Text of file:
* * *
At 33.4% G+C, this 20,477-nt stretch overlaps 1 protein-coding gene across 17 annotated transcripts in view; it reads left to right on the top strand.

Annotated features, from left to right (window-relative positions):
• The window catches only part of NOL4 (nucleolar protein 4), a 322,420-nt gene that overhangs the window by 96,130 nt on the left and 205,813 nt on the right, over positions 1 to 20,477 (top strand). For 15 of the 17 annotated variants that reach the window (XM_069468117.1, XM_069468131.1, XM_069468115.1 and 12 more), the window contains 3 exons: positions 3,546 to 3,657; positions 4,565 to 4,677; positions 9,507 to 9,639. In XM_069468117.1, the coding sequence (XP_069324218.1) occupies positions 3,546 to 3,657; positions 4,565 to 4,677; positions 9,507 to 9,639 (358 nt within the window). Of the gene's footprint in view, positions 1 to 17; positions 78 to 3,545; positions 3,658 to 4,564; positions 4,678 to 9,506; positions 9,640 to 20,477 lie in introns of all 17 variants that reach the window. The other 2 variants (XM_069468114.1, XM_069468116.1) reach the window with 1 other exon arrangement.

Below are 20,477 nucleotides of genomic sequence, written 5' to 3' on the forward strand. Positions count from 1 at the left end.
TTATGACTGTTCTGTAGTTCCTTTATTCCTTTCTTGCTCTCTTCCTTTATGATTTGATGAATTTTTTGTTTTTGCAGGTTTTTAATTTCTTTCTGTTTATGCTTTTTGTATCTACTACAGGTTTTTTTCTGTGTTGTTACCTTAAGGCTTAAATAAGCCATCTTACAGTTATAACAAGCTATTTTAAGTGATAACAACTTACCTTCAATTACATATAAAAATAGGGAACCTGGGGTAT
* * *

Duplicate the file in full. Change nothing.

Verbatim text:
At 33.4% G+C, this 20,477-nt stretch overlaps 1 protein-coding gene across 17 annotated transcripts in view; it reads left to right on the top strand.

Annotated features, from left to right (window-relative positions):
• The window catches only part of NOL4 (nucleolar protein 4), a 322,420-nt gene that overhangs the window by 96,130 nt on the left and 205,813 nt on the right, over positions 1 to 20,477 (top strand). For 15 of the 17 annotated variants that reach the window (XM_069468117.1, XM_069468131.1, XM_069468115.1 and 12 more), the window contains 3 exons: positions 3,546 to 3,657; positions 4,565 to 4,677; positions 9,507 to 9,639. In XM_069468117.1, the coding sequence (XP_069324218.1) occupies positions 3,546 to 3,657; positions 4,565 to 4,677; positions 9,507 to 9,639 (358 nt within the window). Of the gene's footprint in view, positions 1 to 17; positions 78 to 3,545; positions 3,658 to 4,564; positions 4,678 to 9,506; positions 9,640 to 20,477 lie in introns of all 17 variants that reach the window. The other 2 variants (XM_069468114.1, XM_069468116.1) reach the window with 1 other exon arrangement.

Below are 20,477 nucleotides of genomic sequence, written 5' to 3' on the forward strand. Positions count from 1 at the left end.
TTATGACTGTTCTGTAGTTCCTTTATTCCTTTCTTGCTCTCTTCCTTTATGATTTGATGAATTTTTTGTTTTTGCAGGTTTTTAATTTCTTTCTGTTTATGCTTTTTGTATCTACTACAGGTTTTTTTCTGTGTTGTTACCTTAAGGCTTAAATAAGCCATCTTACAGTTATAACAAGCTATTTTAAGTGATAACAACTTACCTTCAATTACATATAAAAATAGGGAACCTGGGGTAT